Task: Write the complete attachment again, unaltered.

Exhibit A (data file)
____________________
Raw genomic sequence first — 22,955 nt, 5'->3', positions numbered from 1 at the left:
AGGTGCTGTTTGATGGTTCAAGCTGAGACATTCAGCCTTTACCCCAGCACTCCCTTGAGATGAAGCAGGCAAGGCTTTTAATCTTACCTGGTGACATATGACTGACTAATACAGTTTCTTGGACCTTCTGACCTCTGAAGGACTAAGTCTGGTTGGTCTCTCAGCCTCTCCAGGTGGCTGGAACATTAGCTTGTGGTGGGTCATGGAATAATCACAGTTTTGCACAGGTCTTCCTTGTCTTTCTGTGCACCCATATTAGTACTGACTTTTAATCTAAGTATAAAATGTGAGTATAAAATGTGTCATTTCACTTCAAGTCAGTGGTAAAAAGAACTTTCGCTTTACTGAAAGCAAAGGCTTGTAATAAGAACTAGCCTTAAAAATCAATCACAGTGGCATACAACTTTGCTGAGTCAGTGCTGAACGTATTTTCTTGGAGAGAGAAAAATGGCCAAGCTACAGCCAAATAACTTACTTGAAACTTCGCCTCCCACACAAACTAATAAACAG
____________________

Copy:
Raw genomic sequence first — 22,955 nt, 5'->3', positions numbered from 1 at the left:
AGGTGCTGTTTGATGGTTCAAGCTGAGACATTCAGCCTTTACCCCAGCACTCCCTTGAGATGAAGCAGGCAAGGCTTTTAATCTTACCTGGTGACATATGACTGACTAATACAGTTTCTTGGACCTTCTGACCTCTGAAGGACTAAGTCTGGTTGGTCTCTCAGCCTCTCCAGGTGGCTGGAACATTAGCTTGTGGTGGGTCATGGAATAATCACAGTTTTGCACAGGTCTTCCTTGTCTTTCTGTGCACCCATATTAGTACTGACTTTTAATCTAAGTATAAAATGTGAGTATAAAATGTGTCATTTCACTTCAAGTCAGTGGTAAAAAGAACTTTCGCTTTACTGAAAGCAAAGGCTTGTAATAAGAACTAGCCTTAAAAATCAATCACAGTGGCATACAACTTTGCTGAGTCAGTGCTGAACGTATTTTCTTGGAGAGAGAAAAATGGCCAAGCTACAGCCAAATAACTTACTTGAAACTTCGCCTCCCACACAAACTAATAAACAG